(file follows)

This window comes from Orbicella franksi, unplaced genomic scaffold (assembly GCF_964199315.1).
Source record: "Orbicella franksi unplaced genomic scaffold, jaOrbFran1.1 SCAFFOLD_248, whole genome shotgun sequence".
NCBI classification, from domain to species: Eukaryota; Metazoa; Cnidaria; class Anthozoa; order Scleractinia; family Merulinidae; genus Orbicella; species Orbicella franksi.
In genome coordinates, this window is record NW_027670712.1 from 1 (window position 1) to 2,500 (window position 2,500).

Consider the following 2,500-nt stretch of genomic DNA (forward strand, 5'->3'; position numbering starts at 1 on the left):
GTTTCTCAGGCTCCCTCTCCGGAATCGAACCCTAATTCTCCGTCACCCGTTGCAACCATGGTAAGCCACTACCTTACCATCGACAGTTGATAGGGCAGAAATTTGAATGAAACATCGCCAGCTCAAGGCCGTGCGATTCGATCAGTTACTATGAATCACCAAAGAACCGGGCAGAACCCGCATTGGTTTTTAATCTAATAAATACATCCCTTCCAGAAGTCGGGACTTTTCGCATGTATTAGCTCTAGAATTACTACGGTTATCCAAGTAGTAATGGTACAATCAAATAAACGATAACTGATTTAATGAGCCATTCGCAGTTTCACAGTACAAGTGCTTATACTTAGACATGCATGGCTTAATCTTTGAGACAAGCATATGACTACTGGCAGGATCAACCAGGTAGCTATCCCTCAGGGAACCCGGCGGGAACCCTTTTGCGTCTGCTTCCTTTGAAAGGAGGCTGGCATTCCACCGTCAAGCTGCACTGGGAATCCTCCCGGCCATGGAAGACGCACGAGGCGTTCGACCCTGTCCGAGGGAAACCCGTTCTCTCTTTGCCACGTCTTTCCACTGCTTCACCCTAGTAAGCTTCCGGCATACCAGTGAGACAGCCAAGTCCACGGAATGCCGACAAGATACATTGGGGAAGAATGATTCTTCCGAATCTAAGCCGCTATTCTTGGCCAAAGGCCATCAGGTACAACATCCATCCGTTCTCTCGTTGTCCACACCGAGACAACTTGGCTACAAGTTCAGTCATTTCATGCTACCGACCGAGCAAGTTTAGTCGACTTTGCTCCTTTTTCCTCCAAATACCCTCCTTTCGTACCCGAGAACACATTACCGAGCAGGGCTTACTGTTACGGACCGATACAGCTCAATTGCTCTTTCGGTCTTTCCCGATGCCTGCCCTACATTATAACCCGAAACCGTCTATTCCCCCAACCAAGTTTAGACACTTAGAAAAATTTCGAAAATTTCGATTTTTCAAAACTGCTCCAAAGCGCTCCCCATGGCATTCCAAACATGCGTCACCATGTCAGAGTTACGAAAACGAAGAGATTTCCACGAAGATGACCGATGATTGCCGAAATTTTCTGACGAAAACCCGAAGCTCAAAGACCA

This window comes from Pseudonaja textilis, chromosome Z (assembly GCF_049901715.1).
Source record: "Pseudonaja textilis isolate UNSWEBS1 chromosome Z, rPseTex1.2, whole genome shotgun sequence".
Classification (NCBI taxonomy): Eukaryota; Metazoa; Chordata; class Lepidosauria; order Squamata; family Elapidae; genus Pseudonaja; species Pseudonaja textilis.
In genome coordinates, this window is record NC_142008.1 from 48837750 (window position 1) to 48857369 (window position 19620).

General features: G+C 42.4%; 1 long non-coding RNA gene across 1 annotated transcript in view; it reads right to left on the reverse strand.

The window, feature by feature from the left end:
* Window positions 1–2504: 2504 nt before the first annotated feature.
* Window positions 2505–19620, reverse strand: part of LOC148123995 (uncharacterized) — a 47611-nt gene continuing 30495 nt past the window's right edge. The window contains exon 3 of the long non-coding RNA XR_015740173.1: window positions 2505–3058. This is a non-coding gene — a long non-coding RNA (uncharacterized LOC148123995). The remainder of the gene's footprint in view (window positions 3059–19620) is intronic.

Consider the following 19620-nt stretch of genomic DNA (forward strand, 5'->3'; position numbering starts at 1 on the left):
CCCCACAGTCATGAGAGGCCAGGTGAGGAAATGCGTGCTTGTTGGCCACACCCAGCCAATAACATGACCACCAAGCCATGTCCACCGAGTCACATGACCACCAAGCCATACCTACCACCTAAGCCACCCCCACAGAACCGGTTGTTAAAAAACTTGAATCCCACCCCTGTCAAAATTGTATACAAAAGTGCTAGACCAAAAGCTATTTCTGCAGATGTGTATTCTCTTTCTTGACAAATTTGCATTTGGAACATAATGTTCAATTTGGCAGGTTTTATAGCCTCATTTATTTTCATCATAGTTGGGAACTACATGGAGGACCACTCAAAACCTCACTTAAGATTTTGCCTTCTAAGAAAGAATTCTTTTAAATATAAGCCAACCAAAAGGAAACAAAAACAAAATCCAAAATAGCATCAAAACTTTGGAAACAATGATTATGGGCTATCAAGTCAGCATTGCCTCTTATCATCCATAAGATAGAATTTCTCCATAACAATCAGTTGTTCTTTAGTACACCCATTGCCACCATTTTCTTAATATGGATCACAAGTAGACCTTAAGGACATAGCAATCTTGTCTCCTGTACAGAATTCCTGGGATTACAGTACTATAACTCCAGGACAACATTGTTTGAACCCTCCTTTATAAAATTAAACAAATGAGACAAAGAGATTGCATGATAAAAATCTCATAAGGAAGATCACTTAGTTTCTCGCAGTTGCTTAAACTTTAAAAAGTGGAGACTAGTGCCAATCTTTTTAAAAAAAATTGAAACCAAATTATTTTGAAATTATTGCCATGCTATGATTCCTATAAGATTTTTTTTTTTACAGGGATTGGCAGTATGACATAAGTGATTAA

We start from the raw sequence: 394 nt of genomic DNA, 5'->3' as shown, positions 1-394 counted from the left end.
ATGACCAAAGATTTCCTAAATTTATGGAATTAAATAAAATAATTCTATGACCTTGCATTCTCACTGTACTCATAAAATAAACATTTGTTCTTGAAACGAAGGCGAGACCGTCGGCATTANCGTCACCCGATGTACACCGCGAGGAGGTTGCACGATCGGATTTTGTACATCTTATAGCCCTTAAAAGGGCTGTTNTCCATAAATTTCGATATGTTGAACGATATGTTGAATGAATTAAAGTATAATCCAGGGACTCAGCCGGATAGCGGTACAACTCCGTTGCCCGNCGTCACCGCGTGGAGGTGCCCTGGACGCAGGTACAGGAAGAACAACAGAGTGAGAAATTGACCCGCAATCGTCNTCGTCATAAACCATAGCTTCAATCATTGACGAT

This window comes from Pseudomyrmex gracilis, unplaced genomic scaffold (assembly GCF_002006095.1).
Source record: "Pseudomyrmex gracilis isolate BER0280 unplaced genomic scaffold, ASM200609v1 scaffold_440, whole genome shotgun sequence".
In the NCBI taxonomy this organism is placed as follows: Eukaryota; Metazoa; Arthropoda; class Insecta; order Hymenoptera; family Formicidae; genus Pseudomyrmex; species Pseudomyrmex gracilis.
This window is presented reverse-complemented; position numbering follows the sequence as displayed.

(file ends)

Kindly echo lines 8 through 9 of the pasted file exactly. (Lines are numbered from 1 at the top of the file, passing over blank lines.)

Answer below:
Source record: "Pseudonaja textilis isolate UNSWEBS1 chromosome Z, rPseTex1.2, whole genome shotgun sequence".
Classification (NCBI taxonomy): Eukaryota; Metazoa; Chordata; class Lepidosauria; order Squamata; family Elapidae; genus Pseudonaja; species Pseudonaja textilis.